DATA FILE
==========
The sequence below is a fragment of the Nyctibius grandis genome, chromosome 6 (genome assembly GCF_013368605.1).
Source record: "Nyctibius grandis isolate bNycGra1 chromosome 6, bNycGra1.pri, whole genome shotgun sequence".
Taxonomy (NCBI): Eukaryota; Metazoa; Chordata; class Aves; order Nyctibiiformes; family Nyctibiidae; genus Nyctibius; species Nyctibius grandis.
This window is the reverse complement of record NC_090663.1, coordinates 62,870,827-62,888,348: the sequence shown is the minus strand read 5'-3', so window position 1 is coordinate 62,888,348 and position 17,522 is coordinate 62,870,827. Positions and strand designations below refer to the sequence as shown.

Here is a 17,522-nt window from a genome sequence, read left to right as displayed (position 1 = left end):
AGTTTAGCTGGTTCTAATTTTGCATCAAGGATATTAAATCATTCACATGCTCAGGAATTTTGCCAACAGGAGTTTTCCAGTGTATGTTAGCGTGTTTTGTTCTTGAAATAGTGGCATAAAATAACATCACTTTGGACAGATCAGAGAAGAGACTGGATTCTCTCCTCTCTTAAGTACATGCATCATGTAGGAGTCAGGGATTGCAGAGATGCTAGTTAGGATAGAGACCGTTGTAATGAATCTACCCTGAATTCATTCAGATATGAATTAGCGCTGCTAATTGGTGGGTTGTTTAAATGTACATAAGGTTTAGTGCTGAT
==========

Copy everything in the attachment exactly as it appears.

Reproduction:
The sequence below is a fragment of the Nyctibius grandis genome, chromosome 6 (genome assembly GCF_013368605.1).
Source record: "Nyctibius grandis isolate bNycGra1 chromosome 6, bNycGra1.pri, whole genome shotgun sequence".
Taxonomy (NCBI): Eukaryota; Metazoa; Chordata; class Aves; order Nyctibiiformes; family Nyctibiidae; genus Nyctibius; species Nyctibius grandis.
This window is the reverse complement of record NC_090663.1, coordinates 62,870,827-62,888,348: the sequence shown is the minus strand read 5'-3', so window position 1 is coordinate 62,888,348 and position 17,522 is coordinate 62,870,827. Positions and strand designations below refer to the sequence as shown.

Here is a 17,522-nt window from a genome sequence, read left to right as displayed (position 1 = left end):
AGTTTAGCTGGTTCTAATTTTGCATCAAGGATATTAAATCATTCACATGCTCAGGAATTTTGCCAACAGGAGTTTTCCAGTGTATGTTAGCGTGTTTTGTTCTTGAAATAGTGGCATAAAATAACATCACTTTGGACAGATCAGAGAAGAGACTGGATTCTCTCCTCTCTTAAGTACATGCATCATGTAGGAGTCAGGGATTGCAGAGATGCTAGTTAGGATAGAGACCGTTGTAATGAATCTACCCTGAATTCATTCAGATATGAATTAGCGCTGCTAATTGGTGGGTTGTTTAAATGTACATAAGGTTTAGTGCTGAT